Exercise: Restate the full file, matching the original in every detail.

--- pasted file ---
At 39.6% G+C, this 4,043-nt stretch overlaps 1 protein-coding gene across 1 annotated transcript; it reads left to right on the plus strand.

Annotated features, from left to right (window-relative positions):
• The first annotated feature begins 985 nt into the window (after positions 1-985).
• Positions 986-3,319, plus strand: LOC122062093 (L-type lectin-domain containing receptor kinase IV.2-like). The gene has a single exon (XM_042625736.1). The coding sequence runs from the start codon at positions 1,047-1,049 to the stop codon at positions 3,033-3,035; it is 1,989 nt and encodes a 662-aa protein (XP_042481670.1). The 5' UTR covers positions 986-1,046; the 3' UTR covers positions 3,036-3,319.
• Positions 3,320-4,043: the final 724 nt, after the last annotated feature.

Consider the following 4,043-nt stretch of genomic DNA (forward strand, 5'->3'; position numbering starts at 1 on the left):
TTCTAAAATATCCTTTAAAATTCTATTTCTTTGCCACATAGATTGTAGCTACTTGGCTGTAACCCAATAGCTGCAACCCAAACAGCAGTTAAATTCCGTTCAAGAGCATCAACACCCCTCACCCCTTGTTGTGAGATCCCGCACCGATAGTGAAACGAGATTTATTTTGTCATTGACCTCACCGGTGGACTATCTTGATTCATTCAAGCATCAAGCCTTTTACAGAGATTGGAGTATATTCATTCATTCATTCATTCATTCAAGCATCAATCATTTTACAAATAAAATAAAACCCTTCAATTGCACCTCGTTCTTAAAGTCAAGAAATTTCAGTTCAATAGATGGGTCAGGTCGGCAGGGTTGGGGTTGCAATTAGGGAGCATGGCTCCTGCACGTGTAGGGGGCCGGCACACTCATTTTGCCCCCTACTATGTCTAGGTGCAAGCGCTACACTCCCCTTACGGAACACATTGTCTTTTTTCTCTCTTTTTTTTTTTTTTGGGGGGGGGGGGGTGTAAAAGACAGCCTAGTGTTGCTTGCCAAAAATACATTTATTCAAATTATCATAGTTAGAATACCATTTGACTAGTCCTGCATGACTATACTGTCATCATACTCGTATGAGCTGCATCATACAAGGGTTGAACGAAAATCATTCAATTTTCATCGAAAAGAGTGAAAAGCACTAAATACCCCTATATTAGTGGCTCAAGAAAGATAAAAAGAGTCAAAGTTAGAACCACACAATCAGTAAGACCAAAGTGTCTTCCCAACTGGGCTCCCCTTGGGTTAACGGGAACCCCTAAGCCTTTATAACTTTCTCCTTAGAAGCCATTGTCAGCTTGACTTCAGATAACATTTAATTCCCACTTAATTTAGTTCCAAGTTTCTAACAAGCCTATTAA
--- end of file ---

At 39.6% G+C, this 4,043-nt stretch overlaps 1 protein-coding gene across 1 annotated transcript; it reads left to right on the plus strand.

Annotated features, from left to right (window-relative positions):
• The first annotated feature begins 985 nt into the window (after positions 1-985).
• Positions 986-3,319, plus strand: LOC122062093 (L-type lectin-domain containing receptor kinase IV.2-like). The gene has a single exon (XM_042625736.1). The coding sequence runs from the start codon at positions 1,047-1,049 to the stop codon at positions 3,033-3,035; it is 1,989 nt and encodes a 662-aa protein (XP_042481670.1). The 5' UTR covers positions 986-1,046; the 3' UTR covers positions 3,036-3,319.
• Positions 3,320-4,043: the final 724 nt, after the last annotated feature.

Consider the following 4,043-nt stretch of genomic DNA (forward strand, 5'->3'; position numbering starts at 1 on the left):
TTCTAAAATATCCTTTAAAATTCTATTTCTTTGCCACATAGATTGTAGCTACTTGGCTGTAACCCAATAGCTGCAACCCAAACAGCAGTTAAATTCCGTTCAAGAGCATCAACACCCCTCACCCCTTGTTGTGAGATCCCGCACCGATAGTGAAACGAGATTTATTTTGTCATTGACCTCACCGGTGGACTATCTTGATTCATTCAAGCATCAAGCCTTTTACAGAGATTGGAGTATATTCATTCATTCATTCATTCATTCAAGCATCAATCATTTTACAAATAAAATAAAACCCTTCAATTGCACCTCGTTCTTAAAGTCAAGAAATTTCAGTTCAATAGATGGGTCAGGTCGGCAGGGTTGGGGTTGCAATTAGGGAGCATGGCTCCTGCACGTGTAGGGGGCCGGCACACTCATTTTGCCCCCTACTATGTCTAGGTGCAAGCGCTACACTCCCCTTACGGAACACATTGTCTTTTTTCTCTCTTTTTTTTTTTTTTGGGGGGGGGGGGGTGTAAAAGACAGCCTAGTGTTGCTTGCCAAAAATACATTTATTCAAATTATCATAGTTAGAATACCATTTGACTAGTCCTGCATGACTATACTGTCATCATACTCGTATGAGCTGCATCATACAAGGGTTGAACGAAAATCATTCAATTTTCATCGAAAAGAGTGAAAAGCACTAAATACCCCTATATTAGTGGCTCAAGAAAGATAAAAAGAGTCAAAGTTAGAACCACACAATCAGTAAGACCAAAGTGTCTTCCCAACTGGGCTCCCCTTGGGTTAACGGGAACCCCTAAGCCTTTATAACTTTCTCCTTAGAAGCCATTGTCAGCTTGACTTCAGATAACATTTAATTCCCACTTAATTTAGTTCCAAGTTTCTAACAAGCCTATTAA